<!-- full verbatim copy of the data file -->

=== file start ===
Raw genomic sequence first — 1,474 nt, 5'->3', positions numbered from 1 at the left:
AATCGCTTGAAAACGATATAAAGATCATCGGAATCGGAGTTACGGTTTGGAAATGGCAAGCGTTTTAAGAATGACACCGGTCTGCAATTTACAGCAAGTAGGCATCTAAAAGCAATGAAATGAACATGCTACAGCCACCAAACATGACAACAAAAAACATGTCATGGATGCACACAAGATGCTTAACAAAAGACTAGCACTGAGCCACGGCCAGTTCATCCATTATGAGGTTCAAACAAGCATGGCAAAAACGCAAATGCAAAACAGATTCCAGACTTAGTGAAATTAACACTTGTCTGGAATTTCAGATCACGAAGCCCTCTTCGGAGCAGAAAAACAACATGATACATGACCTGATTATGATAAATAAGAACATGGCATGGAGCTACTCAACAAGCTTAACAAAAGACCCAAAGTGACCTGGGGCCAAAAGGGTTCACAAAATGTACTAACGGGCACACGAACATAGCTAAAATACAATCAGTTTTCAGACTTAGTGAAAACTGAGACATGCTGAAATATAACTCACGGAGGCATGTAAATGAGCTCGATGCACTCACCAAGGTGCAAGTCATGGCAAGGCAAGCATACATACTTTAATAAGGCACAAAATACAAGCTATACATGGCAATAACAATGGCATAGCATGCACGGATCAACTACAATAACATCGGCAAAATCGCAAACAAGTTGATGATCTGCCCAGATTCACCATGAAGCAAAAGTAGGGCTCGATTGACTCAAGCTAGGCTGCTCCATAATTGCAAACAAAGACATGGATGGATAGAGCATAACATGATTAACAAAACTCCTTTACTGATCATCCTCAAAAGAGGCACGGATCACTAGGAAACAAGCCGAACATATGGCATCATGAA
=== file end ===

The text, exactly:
Raw genomic sequence first — 1,474 nt, 5'->3', positions numbered from 1 at the left:
AATCGCTTGAAAACGATATAAAGATCATCGGAATCGGAGTTACGGTTTGGAAATGGCAAGCGTTTTAAGAATGACACCGGTCTGCAATTTACAGCAAGTAGGCATCTAAAAGCAATGAAATGAACATGCTACAGCCACCAAACATGACAACAAAAAACATGTCATGGATGCACACAAGATGCTTAACAAAAGACTAGCACTGAGCCACGGCCAGTTCATCCATTATGAGGTTCAAACAAGCATGGCAAAAACGCAAATGCAAAACAGATTCCAGACTTAGTGAAATTAACACTTGTCTGGAATTTCAGATCACGAAGCCCTCTTCGGAGCAGAAAAACAACATGATACATGACCTGATTATGATAAATAAGAACATGGCATGGAGCTACTCAACAAGCTTAACAAAAGACCCAAAGTGACCTGGGGCCAAAAGGGTTCACAAAATGTACTAACGGGCACACGAACATAGCTAAAATACAATCAGTTTTCAGACTTAGTGAAAACTGAGACATGCTGAAATATAACTCACGGAGGCATGTAAATGAGCTCGATGCACTCACCAAGGTGCAAGTCATGGCAAGGCAAGCATACATACTTTAATAAGGCACAAAATACAAGCTATACATGGCAATAACAATGGCATAGCATGCACGGATCAACTACAATAACATCGGCAAAATCGCAAACAAGTTGATGATCTGCCCAGATTCACCATGAAGCAAAAGTAGGGCTCGATTGACTCAAGCTAGGCTGCTCCATAATTGCAAACAAAGACATGGATGGATAGAGCATAACATGATTAACAAAACTCCTTTACTGATCATCCTCAAAAGAGGCACGGATCACTAGGAAACAAGCCGAACATATGGCATCATGAA